The next day we went to a tea plantation and factory.
|Looks quite cooling right|
The British were the ones who started all these tea plantations in Sri Lanka, which was also known as Ceylon. Hence the name Ceylon tea (think Lipton!). Actually, the British first started coffee plantations, which failed terribly because of some bug so they decided to plant tea instead, and the tea industry in Sri Lanka flourished.
|Really how it looked like under the mid-day sun. Glaring +++|
Traditionally, it's the Tamil ladies who would work in the tea plantations, as tea needs to be picked manually, and women have softer finger pulps than men. The men do most of the manual labour like weeding, replanting and irrigation of the tea plantations.
It's really tough work because it's under the scorching sun and they use their bare hands. An experienced tea plucker can pick 30kg of tea leaves in a day.
I don't know why they don't wear those wide brimmed straw hats like in Vietnam/Thailand? It's really very very hot and the sun is so glaring and there's hardly any shade. I used to think that only rice required such labour intensive farming methods but I guess it's mostly mechanized now, but the tea plantations still use manual labour.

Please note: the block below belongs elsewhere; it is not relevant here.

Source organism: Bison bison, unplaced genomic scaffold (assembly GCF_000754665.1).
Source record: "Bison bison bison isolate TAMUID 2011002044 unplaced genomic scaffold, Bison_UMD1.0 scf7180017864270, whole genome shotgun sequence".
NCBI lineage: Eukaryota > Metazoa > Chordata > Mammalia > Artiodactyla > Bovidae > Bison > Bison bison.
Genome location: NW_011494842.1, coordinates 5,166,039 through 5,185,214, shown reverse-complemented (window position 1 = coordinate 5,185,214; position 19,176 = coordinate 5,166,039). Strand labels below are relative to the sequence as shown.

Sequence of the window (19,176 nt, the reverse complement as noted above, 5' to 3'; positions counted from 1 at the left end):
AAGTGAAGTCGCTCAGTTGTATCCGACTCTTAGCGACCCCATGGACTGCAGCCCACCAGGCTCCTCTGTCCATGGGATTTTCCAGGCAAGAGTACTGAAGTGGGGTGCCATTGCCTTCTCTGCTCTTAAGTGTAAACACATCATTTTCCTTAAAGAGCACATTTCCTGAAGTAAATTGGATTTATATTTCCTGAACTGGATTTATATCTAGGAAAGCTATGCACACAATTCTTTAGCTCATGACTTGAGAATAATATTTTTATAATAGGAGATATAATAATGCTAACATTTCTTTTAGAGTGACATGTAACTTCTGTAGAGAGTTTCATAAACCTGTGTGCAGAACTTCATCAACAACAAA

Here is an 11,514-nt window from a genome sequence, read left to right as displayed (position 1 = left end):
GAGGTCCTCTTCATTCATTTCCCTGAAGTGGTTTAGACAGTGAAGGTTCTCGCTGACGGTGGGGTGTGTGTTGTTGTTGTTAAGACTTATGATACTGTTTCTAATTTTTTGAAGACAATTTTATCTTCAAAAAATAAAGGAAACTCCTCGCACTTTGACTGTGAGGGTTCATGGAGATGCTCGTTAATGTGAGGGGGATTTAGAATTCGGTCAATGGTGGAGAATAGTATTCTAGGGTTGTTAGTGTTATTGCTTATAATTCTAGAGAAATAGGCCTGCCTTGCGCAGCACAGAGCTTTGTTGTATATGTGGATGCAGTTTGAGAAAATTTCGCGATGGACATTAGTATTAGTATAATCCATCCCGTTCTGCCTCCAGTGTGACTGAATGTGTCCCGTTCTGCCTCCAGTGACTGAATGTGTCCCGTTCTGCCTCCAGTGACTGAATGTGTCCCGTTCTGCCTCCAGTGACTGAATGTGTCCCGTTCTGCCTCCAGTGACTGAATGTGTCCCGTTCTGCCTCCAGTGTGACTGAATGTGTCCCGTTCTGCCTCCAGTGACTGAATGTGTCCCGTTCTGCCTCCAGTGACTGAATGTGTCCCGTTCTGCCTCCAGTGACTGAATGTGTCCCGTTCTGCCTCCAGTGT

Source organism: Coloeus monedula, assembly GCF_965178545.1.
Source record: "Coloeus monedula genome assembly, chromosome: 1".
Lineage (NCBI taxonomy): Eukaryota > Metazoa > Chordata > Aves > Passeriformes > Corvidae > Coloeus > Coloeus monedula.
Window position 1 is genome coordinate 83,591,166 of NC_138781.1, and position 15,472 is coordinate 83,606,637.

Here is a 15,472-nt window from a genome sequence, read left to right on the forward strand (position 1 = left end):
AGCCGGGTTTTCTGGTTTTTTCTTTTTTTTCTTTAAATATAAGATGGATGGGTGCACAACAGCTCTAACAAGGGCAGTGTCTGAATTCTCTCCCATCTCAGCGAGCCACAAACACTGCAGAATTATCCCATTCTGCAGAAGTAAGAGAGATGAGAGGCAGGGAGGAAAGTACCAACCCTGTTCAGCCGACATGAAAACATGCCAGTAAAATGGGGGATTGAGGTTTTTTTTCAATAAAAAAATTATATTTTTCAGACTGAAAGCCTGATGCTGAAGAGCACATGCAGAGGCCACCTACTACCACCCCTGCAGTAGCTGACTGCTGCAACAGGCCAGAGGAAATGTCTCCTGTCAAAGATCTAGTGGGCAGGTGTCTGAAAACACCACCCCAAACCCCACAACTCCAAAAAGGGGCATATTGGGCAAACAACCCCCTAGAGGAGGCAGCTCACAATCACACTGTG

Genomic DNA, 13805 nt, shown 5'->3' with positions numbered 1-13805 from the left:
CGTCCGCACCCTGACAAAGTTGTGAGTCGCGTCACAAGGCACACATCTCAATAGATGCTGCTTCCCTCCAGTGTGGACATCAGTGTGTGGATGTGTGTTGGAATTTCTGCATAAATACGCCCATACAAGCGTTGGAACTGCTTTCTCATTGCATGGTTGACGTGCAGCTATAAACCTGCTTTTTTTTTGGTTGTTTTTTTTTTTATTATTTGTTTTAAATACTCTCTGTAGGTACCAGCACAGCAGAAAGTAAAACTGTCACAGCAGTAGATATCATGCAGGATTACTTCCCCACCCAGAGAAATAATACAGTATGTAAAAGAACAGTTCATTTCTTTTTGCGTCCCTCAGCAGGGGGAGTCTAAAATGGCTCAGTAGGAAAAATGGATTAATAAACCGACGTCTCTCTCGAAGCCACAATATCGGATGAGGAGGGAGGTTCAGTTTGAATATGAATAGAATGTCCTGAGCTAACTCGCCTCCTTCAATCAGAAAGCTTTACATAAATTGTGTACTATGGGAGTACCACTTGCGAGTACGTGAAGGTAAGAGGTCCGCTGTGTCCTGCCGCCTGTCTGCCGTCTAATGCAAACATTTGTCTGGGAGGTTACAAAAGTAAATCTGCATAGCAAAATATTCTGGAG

They were having a festival at Nurwara Eliya so there was this pasar-malam like stalls
This is our hotel corridor - we stayed in the Grand Hotel, which is really quaint and old and similar to Raffles Hotel.
Visited Hakgala gardens - the flowers were all blooming so it was a riot of colour and there were lots of bees. Thankfully no mosquitoes.
On the last day, we went on a city tour around Colombo. It's really morden and clean, though it's really really hot (again).
Super old Dutch Church.
|Claypot chicken bun! Do we have this in Singpaore??|
We also visited a spice garden (can't remember where this was maybe in Matale?) which was pretty interesting and got a short lecture on their traditional Ayurvedic treatments.
|Nutmeg - used to make camphor (like tiger balm)|
|Saffron - used for hair removal|
|Equivalent to our chili padi|
|Cross section of a coco bean|